UK High Court makes it illegal to copy your own music again

Music and movie fans in the UK were happy when a law was passed in the UK last October that allowed them to make legal copies of CDs and DVDs that they had purchased in an effort to convert them to digital media for use on the go. The UK High Court has now come back and said that it is illegal again to make copies of legally owned movies and music.

The about face came after the Basca, which is a musicians union, and industry reps from the UK challenged the law. One mystery with the overturning of the law for now is how exactly the law will be enforced. The law passed in October of last year that the new ruling overturns was called the Copyright and Rights in Performances Regulations 2014.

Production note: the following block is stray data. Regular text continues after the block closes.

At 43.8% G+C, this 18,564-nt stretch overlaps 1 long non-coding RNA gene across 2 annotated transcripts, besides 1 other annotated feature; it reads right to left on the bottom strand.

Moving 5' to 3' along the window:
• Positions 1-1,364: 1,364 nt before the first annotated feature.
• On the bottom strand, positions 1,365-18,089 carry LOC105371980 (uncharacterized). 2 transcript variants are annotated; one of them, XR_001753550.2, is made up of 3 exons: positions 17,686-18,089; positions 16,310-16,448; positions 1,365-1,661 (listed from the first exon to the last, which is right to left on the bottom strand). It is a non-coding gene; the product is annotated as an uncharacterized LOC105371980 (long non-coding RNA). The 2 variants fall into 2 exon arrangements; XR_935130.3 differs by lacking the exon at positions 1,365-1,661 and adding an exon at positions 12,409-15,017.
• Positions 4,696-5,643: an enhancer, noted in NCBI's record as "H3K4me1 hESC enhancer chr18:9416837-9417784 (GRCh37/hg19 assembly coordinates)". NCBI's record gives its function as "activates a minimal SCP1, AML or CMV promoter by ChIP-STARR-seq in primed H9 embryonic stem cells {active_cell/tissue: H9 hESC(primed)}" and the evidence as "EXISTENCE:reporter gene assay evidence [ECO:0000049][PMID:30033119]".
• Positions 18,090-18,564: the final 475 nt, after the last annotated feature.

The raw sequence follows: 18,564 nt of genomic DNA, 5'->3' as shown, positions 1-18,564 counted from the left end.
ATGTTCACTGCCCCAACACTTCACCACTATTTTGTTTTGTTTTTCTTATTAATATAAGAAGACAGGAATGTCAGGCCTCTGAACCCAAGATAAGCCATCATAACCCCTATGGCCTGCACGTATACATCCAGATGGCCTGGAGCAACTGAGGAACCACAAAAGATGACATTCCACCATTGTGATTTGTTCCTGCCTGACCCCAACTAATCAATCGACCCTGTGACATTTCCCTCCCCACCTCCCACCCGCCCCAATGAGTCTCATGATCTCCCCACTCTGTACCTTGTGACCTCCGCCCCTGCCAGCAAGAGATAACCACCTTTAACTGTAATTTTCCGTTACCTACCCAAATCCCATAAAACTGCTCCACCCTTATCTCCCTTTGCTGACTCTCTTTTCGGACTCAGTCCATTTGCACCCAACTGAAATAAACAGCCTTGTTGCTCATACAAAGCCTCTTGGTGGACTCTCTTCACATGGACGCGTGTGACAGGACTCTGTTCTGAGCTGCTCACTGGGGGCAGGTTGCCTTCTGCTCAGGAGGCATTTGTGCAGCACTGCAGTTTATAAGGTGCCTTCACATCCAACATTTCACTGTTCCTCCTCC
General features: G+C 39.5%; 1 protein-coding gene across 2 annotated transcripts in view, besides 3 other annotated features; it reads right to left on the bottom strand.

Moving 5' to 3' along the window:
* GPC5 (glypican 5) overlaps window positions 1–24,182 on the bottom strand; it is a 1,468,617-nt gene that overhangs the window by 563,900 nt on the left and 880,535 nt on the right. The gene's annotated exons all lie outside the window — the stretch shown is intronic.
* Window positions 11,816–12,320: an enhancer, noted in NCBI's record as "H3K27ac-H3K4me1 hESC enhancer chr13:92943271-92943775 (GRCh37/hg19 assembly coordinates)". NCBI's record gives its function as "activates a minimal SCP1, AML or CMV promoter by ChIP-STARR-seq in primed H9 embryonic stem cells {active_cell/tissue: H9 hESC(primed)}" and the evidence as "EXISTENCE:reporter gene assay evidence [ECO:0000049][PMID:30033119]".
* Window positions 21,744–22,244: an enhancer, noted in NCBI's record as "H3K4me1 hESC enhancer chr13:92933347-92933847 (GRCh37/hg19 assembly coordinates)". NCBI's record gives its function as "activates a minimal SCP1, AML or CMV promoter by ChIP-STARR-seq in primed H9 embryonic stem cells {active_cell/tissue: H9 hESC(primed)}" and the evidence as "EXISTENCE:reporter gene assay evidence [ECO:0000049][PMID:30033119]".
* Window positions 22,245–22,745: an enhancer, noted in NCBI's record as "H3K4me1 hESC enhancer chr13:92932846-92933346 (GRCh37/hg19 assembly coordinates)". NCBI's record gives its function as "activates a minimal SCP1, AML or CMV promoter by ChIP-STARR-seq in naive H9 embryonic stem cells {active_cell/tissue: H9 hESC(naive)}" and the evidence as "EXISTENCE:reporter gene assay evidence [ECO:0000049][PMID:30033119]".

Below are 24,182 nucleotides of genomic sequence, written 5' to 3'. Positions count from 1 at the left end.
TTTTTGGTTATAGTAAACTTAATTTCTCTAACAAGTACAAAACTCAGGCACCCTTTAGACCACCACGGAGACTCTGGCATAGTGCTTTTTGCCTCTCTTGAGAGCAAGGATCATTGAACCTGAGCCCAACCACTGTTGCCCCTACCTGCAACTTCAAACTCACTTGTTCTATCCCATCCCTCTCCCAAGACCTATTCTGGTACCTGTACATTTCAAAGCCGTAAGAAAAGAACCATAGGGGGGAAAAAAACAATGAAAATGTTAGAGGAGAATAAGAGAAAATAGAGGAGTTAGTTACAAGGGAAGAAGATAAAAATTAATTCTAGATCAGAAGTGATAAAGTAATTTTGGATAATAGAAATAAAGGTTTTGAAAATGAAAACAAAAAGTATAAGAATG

The ruling affects CDs, MP3s, DVDs, Blu-ray, and e-books. With that law overturned, it is now illegal for consumers to copy a CD and use one version of it at home and one in the car. Even under the provisions made legal last year, it was still illegal to share copies with friends and to sell the music or data online.

A High Court judge ruled this month that the government was wrong when it declined to introduce a compensation scheme for songwriters, musicians, and other rights holders that faced a loss by making copying of the CDs and other materials legal. The new law could affect teachers using content for interactive smart boards in the classroom and writers quoting material from other sources. The music industry argued that the regulations passes last year would result in a loss of £58 million per year for the music industry.